• allthingsgeography1
        Posted October 30, 2012 at 5:10 pm | Permalink

        Excellent points.

    • displacedRhodeIslandConservative
      Posted October 30, 2012 at 4:15 pm | Permalink | Reply

      I agree that it seems odd that PA is tight and OH isn’t in the bag…I find these statistically meaningful shifts in EVERY state and their application across battlegrounds should generally serve as at worst thermometers and more ideally good predictors…NJ is moving right, PA is moving right, MI is moving right, IN is moving right,,,so follows Ohio into the Romney win column….

    • UncleFred
      Posted October 30, 2012 at 6:06 pm | Permalink | Reply

      Correct. If Romney wins Pa he’ll win Ohio.

  5. Kent Ostby
    Posted October 30, 2012 at 2:26 pm | Permalink | Reply

    The other thing this does is brings along the rest of the ticket including Mandel, Smith, and Thompson.

    Even if he wins Ohio, Romney could possibly help himself if he can give himself one or two more GOP Senators.

    • Porchlight
      Posted October 30, 2012 at 5:46 pm | Permalink | Reply

      I’ve been thinking the same thing. I think Smith and Thompson could win even if Romney doesn’t take both PA and WI.

  6. Daniel Berry
    Posted October 30, 2012 at 2:45 pm | Permalink | Reply

    The auto bailout Ohio thing is overplayed. The vast majority of Ohioans are NOT tied to the auto industry. The Union workers that benefitted were going to vote Democrat anyway. I live in Ohio, I hear the union people talk their angry BS toward whatever Republican happens to be running in EVERY election, not just this year. That talk turns OFF a large chunk of Ohio voters every year. The noise you hear on TV is more wishful thinking by Democrats than fact. I think this will end like the Wisc. recall- A Republican victory in Ohio and a bunch of stunned Democrats that still don’t understand how their anger is turning off their neighbors.

  7. Posted October 30, 2012 at 3:03 pm | Permalink | Reply

    this year is either going to come down exactly as the polls say now and Obama wins….media happy, they claim Romney’s “surge” was too little, too late…Obama wins razor thin race.


    This election is going to stand on it’s head nearly EVERY political piece of conventional wisdom there is. Much like 2008 when Missouri lost it’s bellweather status for the first time in a century, Indiana was a surprise Obama pick-up and of course the US elects the first black president. Maybe the country has changed so much that there is no such thing as conventional wisdom it is all out the door and we write it as it goes along.

    Because if Rommey wins…the media will flip out they will claim racism, stealing, cheating, etc and point to people like Silver and Intrade as “evidence” this was Obama’s race and they stole it. The only insulation from this a landslide. But also if Romney does something miraculous like win PA but Lose Ohio…again wisdom out the door. No Republican has won the WH without OH. To flip a deep blue but lose a pink swing would be just ferkin weird.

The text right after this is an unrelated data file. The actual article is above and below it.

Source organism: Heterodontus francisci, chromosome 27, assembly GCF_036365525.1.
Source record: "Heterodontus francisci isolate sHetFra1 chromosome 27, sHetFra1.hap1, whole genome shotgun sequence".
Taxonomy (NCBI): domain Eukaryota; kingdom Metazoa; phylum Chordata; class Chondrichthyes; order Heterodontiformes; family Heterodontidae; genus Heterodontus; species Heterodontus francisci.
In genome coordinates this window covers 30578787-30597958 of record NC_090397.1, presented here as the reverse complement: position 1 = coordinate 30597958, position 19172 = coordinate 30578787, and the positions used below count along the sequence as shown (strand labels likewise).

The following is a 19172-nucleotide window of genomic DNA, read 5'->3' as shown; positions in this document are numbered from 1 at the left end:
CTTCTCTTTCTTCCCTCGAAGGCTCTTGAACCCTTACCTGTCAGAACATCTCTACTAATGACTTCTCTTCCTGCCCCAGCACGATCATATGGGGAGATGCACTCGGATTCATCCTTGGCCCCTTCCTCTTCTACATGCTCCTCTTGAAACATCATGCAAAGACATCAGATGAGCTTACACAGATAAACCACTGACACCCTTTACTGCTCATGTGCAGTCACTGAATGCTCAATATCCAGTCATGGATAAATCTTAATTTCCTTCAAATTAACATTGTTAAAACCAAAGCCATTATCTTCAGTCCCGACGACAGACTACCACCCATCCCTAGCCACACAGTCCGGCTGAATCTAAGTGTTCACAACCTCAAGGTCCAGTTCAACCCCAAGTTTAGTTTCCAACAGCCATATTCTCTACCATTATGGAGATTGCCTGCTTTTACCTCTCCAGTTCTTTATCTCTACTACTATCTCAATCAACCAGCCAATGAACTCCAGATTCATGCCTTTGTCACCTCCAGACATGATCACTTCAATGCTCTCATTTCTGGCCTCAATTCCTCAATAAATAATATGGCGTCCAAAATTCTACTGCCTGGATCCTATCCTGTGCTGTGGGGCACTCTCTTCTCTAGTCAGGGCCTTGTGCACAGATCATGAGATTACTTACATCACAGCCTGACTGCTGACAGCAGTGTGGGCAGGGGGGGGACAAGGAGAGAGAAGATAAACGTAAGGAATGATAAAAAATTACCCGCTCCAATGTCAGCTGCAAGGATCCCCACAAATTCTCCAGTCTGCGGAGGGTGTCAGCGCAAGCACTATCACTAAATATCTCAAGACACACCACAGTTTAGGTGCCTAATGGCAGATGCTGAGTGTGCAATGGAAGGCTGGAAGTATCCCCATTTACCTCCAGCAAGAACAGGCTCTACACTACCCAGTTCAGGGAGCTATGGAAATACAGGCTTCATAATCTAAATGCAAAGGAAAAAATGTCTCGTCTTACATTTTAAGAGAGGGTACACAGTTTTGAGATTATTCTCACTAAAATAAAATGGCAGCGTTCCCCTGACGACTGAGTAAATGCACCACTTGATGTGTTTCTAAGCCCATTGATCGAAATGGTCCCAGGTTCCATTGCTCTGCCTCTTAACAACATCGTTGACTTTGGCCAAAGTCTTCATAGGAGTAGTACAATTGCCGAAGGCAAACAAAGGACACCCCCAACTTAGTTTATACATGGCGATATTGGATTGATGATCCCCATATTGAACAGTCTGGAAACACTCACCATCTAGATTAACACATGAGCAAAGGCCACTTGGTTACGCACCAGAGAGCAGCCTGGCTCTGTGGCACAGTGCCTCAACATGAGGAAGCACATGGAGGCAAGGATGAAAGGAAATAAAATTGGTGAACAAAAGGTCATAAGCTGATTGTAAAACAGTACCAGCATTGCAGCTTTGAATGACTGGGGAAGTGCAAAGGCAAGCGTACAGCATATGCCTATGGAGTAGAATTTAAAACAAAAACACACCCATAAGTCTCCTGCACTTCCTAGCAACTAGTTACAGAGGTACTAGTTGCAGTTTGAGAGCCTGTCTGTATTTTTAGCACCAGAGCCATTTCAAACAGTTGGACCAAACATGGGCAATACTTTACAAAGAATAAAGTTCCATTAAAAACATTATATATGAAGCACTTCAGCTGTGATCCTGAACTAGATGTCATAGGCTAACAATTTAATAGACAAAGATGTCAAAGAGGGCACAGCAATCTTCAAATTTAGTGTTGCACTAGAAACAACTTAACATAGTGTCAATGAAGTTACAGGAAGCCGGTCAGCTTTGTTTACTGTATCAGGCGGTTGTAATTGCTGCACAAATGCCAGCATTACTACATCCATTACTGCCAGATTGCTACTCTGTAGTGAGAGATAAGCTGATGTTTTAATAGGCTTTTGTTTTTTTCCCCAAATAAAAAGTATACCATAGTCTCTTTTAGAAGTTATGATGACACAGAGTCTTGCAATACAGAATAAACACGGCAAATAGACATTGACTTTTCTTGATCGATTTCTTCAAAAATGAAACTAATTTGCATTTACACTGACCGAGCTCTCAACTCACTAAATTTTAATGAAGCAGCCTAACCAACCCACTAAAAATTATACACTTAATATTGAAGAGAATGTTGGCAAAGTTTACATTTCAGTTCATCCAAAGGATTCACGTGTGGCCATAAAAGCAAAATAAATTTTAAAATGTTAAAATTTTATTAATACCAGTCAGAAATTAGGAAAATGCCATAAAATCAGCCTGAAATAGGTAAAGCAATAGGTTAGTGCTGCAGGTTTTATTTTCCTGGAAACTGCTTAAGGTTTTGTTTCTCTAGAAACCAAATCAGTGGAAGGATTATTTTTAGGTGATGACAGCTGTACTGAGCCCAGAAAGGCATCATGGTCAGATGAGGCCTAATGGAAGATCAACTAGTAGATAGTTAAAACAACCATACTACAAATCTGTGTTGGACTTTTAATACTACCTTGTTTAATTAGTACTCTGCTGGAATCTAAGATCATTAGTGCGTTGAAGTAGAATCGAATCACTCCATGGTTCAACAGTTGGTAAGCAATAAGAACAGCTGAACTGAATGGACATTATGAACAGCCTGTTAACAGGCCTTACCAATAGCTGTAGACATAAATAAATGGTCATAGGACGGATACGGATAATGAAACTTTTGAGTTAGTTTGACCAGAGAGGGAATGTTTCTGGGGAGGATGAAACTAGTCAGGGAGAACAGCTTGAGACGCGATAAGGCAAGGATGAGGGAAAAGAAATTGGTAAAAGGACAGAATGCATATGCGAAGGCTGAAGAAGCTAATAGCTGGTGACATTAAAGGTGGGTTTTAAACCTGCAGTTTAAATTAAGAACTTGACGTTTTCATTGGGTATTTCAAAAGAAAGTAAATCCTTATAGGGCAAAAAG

• Interested Party
      Posted October 30, 2012 at 5:03 pm | Permalink | Reply

      I don’t think so. This is a lot like 1980, for those of us who remember that far ago. Perhaps there is some 1992 mixed in, but that was a three person race. There is an undercurrent of displeasure with O that is just underneath the polls. O and crowd really are counting on a base turnout election with 2008 demographics. Their strategic error was assuming that the electoral demographic composition mirrored the 2008 political composition. It clearly doesn’t if you look at Gallup and Rassmussen. The problem now is that most of the poll aggregators like RCP and Election Projection will be forced to use polls older than one week due to the storm. There will be the movement of the remaining undecideds towards R in the next 3-4 days that will not be caught by the averages, and it will still look closer than it is (in fact, in retrospect, it will be the excuse that everyone uses when they miss it). Look, the fundamentals are there for R, the poll movement is there for R, and the undecideds will likely break for R. O is an incumbent, but ran his campaign like a challenger. He’s going to lose this one. The only thing left is the composition of the Senate.

      • UncleFred
        Posted October 30, 2012 at 6:10 pm | Permalink

        1980 was also a three person race. Without Anderson for disillusioned Dems to park their vote, Reagan would not have won so many eastern “blue” states. But Anderson was there, and at 8:30 eastern time the networks called the race for Reagan, and a huge chunk of Dems in time zones where the polls had not close simply failed to vote, giving the Republicans the Senate and narrowing their advantage in the house.

  8. Kevin
    Posted October 30, 2012 at 3:05 pm | Permalink | Reply

    I think Halperin might know something, but he’s being gentle about saying it. He was on MSDNC earlier in the day, and talk about how Obama is playing defense in Minnesota and Pennsylvania. He sounded concerned that Obama is sending resources to Pennsylvania, and how Joe Biden is going to be in Scranton for a rally.

  9. Porchlight
    Posted October 30, 2012 at 5:44 pm | Permalink | Reply

    Does anyone else look at Mark Halperin, especially in the last six weeks or so, and see a guy who knows which way the wind is blowing and wants to position himself for “access” in the Romney administration? I’m not saying he likes what’s happening to Obama, but he seems better prepared for it.